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In heaven over Irving Berlin music

A young Irving Berlin at the piano in 1906, and (below) receiving the U.S.stamp of approval in 2002

We own more phonographs than there are old record stores in Israel. We have two and there's only one. Located in Tel Aviv near Dizengoff Center, it's called "Chor Beshachor", which means a hole in the black, referring to the old-fashioned vinyl records which have a hole in their center.

I go to the old record store about once a month. There are always "new" old records for sale as people are constantly cleaning out their homes. I'm in heaven whenever I find an old record of Irving Berlin songs.

Irving Berlin is considered by many to be America's greatest song writer. Jerome Kern, the famous composer and lyricist, said of Irving Berlin: "He has no place in America's music – he is America's music."

Irving Berlin wrote four iconic American songs: God Bless America, White Christmas, Easter Parade and There's No Business Like Show Business, as well as another 1,496 that are also very good.

There is no way that one can describe his genius in a short essay, but the words optimistic, wholesome, sentimental, patriotic, funny, and wise come to mind. I know the lyrics of very few songs by heart, but I do know "Count Your Blessings":

When you're worried

And you can't sleep,

Count your blessings

Instead of sheep

And you'll fall asleep

Counting your blessings

Irving Berlin was born in Russia in 1888. His family immigrated to America when he was five years old. When Irving was thirteen, his father died and he had to drop out of school to help support his family. That was the end of his formal education. He began by hawking newspapers, then singing while hawking, then singing in saloons for coins, and finally, becoming a singing waiter. In 1911, he had his first hit song: Alexander's Ragtime Band.

He was a highly promising song writer when he married Dorothy Goetz in 1912. Tragically, his young wife died of typhoid fever, contracted on their honeymoon in Cuba, during the first year of their marriage. He entered a blue period and it was years until he emerged from it.

In 1925, he fell in love a second time. His second wife was Ellin Mackay. He wrote this song during that happy period in his life:

I'll be loving you always

With a love that's true always …

Days may not be fair, always

That's when I'll be there, always

Not for just an hour

Not for just a day

Not for just a year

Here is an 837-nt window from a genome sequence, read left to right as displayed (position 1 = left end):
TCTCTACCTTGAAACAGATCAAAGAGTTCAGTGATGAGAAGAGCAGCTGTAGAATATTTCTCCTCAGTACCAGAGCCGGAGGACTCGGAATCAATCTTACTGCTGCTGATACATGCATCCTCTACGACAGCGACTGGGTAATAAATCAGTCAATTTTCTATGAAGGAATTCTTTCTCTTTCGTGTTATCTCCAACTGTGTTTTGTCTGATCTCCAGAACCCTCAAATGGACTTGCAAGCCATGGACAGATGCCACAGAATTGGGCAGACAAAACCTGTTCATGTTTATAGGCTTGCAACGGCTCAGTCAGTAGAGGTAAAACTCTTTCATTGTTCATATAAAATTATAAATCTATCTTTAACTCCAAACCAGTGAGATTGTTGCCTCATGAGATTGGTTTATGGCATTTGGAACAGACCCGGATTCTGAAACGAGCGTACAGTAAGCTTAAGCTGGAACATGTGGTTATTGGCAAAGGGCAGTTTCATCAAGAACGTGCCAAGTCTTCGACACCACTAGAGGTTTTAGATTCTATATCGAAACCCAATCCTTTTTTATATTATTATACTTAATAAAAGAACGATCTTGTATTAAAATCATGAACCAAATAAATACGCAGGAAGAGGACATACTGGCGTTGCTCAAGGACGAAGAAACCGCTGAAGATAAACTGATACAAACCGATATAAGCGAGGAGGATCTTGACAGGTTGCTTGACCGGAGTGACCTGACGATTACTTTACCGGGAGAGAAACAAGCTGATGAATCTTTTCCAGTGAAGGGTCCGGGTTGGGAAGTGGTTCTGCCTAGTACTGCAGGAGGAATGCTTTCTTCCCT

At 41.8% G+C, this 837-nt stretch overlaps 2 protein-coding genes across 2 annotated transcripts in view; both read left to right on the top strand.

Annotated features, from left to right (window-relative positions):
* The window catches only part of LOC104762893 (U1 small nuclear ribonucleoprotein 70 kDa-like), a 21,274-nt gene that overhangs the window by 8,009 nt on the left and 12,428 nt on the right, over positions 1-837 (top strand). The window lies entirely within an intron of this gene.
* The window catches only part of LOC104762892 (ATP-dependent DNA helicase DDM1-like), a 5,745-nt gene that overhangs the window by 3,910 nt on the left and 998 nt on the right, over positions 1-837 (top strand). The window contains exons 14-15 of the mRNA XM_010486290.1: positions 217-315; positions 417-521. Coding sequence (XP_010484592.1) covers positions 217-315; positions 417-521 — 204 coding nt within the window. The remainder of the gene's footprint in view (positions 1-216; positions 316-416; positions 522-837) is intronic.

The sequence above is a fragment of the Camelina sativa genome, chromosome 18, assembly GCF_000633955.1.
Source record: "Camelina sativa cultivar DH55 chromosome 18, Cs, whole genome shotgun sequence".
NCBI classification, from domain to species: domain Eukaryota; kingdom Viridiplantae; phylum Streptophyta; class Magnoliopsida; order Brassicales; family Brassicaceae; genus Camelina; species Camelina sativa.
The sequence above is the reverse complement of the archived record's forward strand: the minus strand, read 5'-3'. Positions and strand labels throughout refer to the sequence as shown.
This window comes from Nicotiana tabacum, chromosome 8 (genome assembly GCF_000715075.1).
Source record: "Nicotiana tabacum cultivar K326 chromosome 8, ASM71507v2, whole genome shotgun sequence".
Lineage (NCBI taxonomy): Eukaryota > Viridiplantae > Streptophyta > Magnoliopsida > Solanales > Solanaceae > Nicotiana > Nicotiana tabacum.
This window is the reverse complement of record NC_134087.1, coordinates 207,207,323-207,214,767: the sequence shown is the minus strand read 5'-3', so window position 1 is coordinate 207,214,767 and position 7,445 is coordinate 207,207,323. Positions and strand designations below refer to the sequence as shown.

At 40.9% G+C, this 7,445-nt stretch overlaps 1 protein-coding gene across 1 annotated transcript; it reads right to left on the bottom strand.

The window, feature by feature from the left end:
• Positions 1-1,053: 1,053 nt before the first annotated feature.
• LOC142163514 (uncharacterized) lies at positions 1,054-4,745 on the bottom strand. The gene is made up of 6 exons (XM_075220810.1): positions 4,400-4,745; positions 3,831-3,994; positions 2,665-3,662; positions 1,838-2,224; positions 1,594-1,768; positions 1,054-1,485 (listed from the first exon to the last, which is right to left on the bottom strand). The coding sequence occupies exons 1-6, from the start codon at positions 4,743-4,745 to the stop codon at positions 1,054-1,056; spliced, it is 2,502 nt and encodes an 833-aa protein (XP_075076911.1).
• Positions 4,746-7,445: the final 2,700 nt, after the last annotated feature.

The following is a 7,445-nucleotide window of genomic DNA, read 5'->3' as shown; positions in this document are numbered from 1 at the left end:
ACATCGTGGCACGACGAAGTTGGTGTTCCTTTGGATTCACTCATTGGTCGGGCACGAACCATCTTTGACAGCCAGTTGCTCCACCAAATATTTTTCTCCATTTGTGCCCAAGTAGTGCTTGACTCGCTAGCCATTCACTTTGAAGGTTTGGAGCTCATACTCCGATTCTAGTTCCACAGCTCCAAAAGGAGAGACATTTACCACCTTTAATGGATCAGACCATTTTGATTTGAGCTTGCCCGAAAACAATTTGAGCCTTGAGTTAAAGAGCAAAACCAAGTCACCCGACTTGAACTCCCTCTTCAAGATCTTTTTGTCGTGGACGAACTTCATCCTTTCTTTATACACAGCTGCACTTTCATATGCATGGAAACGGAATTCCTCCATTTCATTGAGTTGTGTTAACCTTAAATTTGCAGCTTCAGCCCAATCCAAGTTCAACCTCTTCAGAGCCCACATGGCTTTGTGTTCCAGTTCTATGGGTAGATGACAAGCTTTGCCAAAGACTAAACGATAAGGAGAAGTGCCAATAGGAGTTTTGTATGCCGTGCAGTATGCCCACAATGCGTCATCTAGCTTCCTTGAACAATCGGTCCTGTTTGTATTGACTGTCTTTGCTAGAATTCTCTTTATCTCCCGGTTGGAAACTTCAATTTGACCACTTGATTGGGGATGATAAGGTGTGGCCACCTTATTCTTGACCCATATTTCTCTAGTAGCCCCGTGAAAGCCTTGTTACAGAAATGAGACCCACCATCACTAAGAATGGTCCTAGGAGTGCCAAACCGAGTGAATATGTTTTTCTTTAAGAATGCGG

But always

After his first daughter was born, he wrote:

Blue skies smiling at me

Nothing but blue skies do I see …

Blue days all of them gone

Nothing but blue skies from now on.

Irving Berlin's songs sound deceptively simple – as if they were written in a minute. The opposite is true. His daughter once described her father as a workaholic who often stayed up until 4 or 5 o'clock in the morning, trying to find just the right word, just the right melody. He "sweated blood over his songs," she said. This is an example of what emerged from all that toil:


I'm in heaven

And my heart beats so

That I can hardly speak

And I seem to find the happiness I seek

When we're out together

Dancing cheek to cheek

The Berlins became extremely rich and extremely generous. In 1954, Berlin was awarded the Congressional Gold Medal, and in 1977, the Presidential Medal of Freedom. George Gershwin said, "I frankly believe that Irving Berlin is the greatest songwriter that has ever lived…. His songs are exquisite cameos of perfection."

Irving Berlin lived to be 101 years old. He knew great sorrow and great joy in his personal life and also in the life of his country. He lived through two world wars and the Great Depression. As the musical voice of his generation, he always seemed to find the right words to buoy up a people in troubled times. In 1932, during the depression, he wrote:

Mister Herbert Hoover

Says that now's the time to buy

So let's have another cup of coffee

Let's have another piece of pie

Today, the public overwhelmingly buys music on discs or online. What happens to the music that was recorded for so many years on vinyl? Most of that music is simply lost, never to be rerecorded for future generations. Irving Berlin is one of the very few songwriters whose music will be sung by new artists in the generations to come, but even most of his songs that were recorded in the past will disappear, never to be heard again. That's why, when I find a new-old record of Irving Berlin's songs, "I'm in heaven".



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Tuesday, 05 March 2024

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